Montreal Canadiens: Why PK Subban Might Be Most Valuable Rookie Come Playoffs

Christopher OngContributor IIIMarch 30, 2011

CALGARY, AB - FEBRUARY 19: P.K. Subban #76 of the Montreal Canadiens skates during a practice session the day before the 2011 NHL Heritage Classic at McMahon Stadium on February 19, 2011 in Calgary, Canada.  (Photo by Andre Ringuette/Getty Images)
Andre Ringuette/Getty Images

With playoffs just two weeks away, teams should be starting to wonder what roles their rookies are capable of playing in these intense games. Likewise, rookies should understand that their confidence will be challenged, and they will be expected to adjust their style in order to be able to help their team in the playoffs.

Many players will tell you that it is not easy playing in your first few playoff games. Both Sidney Crosby and Alexander Ovechkin experienced first-round exits in their playoff debuts. While they still played well in their first series, they both admitted that they had far less room to work with, and that there was a significant increase in containment by opponents.

To sum it up, they revealed that the playoffs is a whole new concept. So if the two greatest players in hockey admitted struggle in their first postseasons, is there any current rookie who may be playoff ready by mid April?

Although it is a little unfair to still consider P.K. Subban a rookie after 14 games of NHL playoff experience, this rookie came into the league, fully adjusted for the postseason. Subban had only played two career regular season games prior to his playoff debut, but recorded eight points and held a plus-two rating in his first postseason, in 2010.

This is admirable for a rookie with no experience, considering Montreal Canadien players are among the most pressured to perform. The 21-year-old carried along his offensive talent to this season, recording 35 points in 72 games up to date, including a hat trick (as a defenseman).

Clearly, it has not been all smooth sailing for this rookie this regular season. P.K. had to overcome a significant deal of criticism from coaches, fans, and opposing players. He was also a healthy scratch numerous times throughout the season, and was forced to watch multiple consecutive games from the press box.

Being in spot between being sent to the minors and not playing on the team for a few games will be enough to drive anyone crazy from the press box, and it showed when Subban got into a scuffle during practice one morning.

However, there has not been a rookie as cool, calm, and collected, overall, as P.K Subban, in regards to his given situation. Subban continues to play with great swagger and confidence, despite playing under tremendous scrutiny, and like the Bad Boys Entertainment of the late '90s, he can't stop and he won't stop. While some aspects of his defensive decisions have been questionable on many occasions this year, he is progressing in his maturity as a hockey player, and only going uphill from hereon.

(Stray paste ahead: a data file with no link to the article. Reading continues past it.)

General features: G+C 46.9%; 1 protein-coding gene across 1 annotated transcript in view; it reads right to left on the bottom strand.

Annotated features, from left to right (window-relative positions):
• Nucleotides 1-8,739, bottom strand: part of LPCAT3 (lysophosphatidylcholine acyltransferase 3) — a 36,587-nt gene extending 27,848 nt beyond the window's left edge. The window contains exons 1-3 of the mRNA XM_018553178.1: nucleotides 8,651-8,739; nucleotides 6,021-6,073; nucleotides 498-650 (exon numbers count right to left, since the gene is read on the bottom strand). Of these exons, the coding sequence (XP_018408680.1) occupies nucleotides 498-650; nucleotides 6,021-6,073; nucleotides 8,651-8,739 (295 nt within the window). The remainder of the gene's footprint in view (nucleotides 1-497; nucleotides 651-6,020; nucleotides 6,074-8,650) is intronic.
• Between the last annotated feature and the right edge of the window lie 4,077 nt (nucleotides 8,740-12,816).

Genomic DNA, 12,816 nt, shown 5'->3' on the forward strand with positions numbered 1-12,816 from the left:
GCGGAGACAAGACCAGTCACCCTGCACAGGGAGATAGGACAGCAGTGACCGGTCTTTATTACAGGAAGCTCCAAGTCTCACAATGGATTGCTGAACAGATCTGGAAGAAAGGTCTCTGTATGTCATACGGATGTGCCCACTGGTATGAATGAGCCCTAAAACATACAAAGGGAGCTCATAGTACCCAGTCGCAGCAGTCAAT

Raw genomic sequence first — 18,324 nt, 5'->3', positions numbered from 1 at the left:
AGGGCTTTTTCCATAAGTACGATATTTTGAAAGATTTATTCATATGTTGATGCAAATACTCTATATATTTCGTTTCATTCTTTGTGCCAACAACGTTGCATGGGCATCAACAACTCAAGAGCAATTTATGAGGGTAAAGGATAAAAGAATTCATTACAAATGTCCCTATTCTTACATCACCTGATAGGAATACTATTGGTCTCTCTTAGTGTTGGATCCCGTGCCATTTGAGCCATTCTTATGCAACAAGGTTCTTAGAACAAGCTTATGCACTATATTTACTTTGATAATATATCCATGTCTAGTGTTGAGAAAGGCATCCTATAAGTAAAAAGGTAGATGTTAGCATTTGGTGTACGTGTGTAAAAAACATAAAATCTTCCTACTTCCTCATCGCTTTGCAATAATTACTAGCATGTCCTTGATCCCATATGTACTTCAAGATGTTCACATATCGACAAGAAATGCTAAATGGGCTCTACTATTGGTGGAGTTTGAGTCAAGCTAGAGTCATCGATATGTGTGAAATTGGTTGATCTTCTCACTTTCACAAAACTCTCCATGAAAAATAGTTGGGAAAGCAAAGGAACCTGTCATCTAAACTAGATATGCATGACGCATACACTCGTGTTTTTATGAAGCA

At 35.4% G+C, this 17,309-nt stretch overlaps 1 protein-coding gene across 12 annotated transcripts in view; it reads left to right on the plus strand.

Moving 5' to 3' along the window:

There may be many rookies that are better Calder candidates than Subban this year, but there are many reasons why P.K. will be a better playoff performer in April.

First of all, Subban has the cocky character and indomitable spirit that will motivate him to be whatever player he wants to be. Unlike many rookies, he has the confidence of a Stanley Cup champion. He believes in himself and his teammates believe in him. If he makes a mistake, it will not be a product of self inadequacy. Also, getting pushed around, which is common among younger players, will certainly not be a factor for this tough defenseman.  

Second, P.K. has already been able to rattle a number of veterans (or at least top players) on opposing teams, including the infamous occasion where Philadelphia Flyers captain Mike Richards publicly spoke out to the media about Subban's cockiness. Rookies respect players who have been around the league longer than them, and Subban claims to as well; however, he will not put any opposing player on the pedestal when they are on the same ice.

As opposed to other rookies, who will find themselves under containment by opponent veterans, or intimidated by opposing scoring talent, Subban will be opposite, as he will be the one containing opposing superstar forwards and getting under the skin of character players.   

Third, Subban has the scoring upside to lift his team in the playoffs, and he showed it a year ago. With the Habs already depleted in defense, as Andrei Markov, their go-to puck moving defenseman, will unlikely see any postseason this year, scoring from the blue line will come from James Wisniewski and P.K Subban.

Also, the top forwards of the Montreal Canadiens have been useless during several stretches throughout the season, so this gives the offensive D-man even more of a reason to take matters into his own hands.

By no means, is P.K. Subban a proven bona fide superstar, or even a near fully developed NHL player, but he definitely has what it takes to elevate his performance, when it matters, above any other rookie in this year's class. Safe to say, most of this season's top rookies will not even be going to the dance this spring. The ones that will, may see limited roles as they already play on stacked teams.

Playoffs are built on character, talent, and heart, and the package known as P.K Subban appears to hold all three.